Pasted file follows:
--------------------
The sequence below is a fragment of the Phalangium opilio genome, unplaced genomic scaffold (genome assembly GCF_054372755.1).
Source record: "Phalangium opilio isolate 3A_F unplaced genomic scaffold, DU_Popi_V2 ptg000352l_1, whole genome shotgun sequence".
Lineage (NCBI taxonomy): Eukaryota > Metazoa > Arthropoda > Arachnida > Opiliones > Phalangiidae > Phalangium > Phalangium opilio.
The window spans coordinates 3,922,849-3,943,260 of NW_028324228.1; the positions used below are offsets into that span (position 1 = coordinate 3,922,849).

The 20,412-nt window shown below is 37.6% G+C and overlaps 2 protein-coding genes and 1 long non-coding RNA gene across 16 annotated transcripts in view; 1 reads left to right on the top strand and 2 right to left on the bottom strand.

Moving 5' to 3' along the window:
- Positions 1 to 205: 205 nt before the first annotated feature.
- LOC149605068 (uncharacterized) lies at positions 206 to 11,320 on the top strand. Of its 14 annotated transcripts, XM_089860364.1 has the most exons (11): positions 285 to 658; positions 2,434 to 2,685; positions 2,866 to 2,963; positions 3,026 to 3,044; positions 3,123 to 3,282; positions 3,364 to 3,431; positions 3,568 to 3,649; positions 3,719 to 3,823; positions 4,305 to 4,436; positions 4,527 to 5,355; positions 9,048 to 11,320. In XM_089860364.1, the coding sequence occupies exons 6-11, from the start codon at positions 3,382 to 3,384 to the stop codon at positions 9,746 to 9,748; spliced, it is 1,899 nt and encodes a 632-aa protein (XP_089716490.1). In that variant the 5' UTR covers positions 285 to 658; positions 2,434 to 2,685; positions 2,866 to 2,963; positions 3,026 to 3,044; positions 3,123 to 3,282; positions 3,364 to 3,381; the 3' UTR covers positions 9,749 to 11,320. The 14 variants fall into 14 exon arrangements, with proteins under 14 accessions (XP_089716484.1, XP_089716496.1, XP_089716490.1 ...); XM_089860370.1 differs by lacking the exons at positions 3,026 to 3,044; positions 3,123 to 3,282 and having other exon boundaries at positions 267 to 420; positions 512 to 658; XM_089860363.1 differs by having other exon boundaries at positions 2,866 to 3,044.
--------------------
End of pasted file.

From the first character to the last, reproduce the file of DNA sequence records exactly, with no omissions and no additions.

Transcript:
The sequence below is a fragment of the Phalangium opilio genome, unplaced genomic scaffold (genome assembly GCF_054372755.1).
Source record: "Phalangium opilio isolate 3A_F unplaced genomic scaffold, DU_Popi_V2 ptg000352l_1, whole genome shotgun sequence".
Lineage (NCBI taxonomy): Eukaryota > Metazoa > Arthropoda > Arachnida > Opiliones > Phalangiidae > Phalangium > Phalangium opilio.
The window spans coordinates 3,922,849-3,943,260 of NW_028324228.1; the positions used below are offsets into that span (position 1 = coordinate 3,922,849).

The 20,412-nt window shown below is 37.6% G+C and overlaps 2 protein-coding genes and 1 long non-coding RNA gene across 16 annotated transcripts in view; 1 reads left to right on the top strand and 2 right to left on the bottom strand.

Moving 5' to 3' along the window:
- Positions 1 to 205: 205 nt before the first annotated feature.
- LOC149605068 (uncharacterized) lies at positions 206 to 11,320 on the top strand. Of its 14 annotated transcripts, XM_089860364.1 has the most exons (11): positions 285 to 658; positions 2,434 to 2,685; positions 2,866 to 2,963; positions 3,026 to 3,044; positions 3,123 to 3,282; positions 3,364 to 3,431; positions 3,568 to 3,649; positions 3,719 to 3,823; positions 4,305 to 4,436; positions 4,527 to 5,355; positions 9,048 to 11,320. In XM_089860364.1, the coding sequence occupies exons 6-11, from the start codon at positions 3,382 to 3,384 to the stop codon at positions 9,746 to 9,748; spliced, it is 1,899 nt and encodes a 632-aa protein (XP_089716490.1). In that variant the 5' UTR covers positions 285 to 658; positions 2,434 to 2,685; positions 2,866 to 2,963; positions 3,026 to 3,044; positions 3,123 to 3,282; positions 3,364 to 3,381; the 3' UTR covers positions 9,749 to 11,320. The 14 variants fall into 14 exon arrangements, with proteins under 14 accessions (XP_089716484.1, XP_089716496.1, XP_089716490.1 ...); XM_089860370.1 differs by lacking the exons at positions 3,026 to 3,044; positions 3,123 to 3,282 and having other exon boundaries at positions 267 to 420; positions 512 to 658; XM_089860363.1 differs by having other exon boundaries at positions 2,866 to 3,044.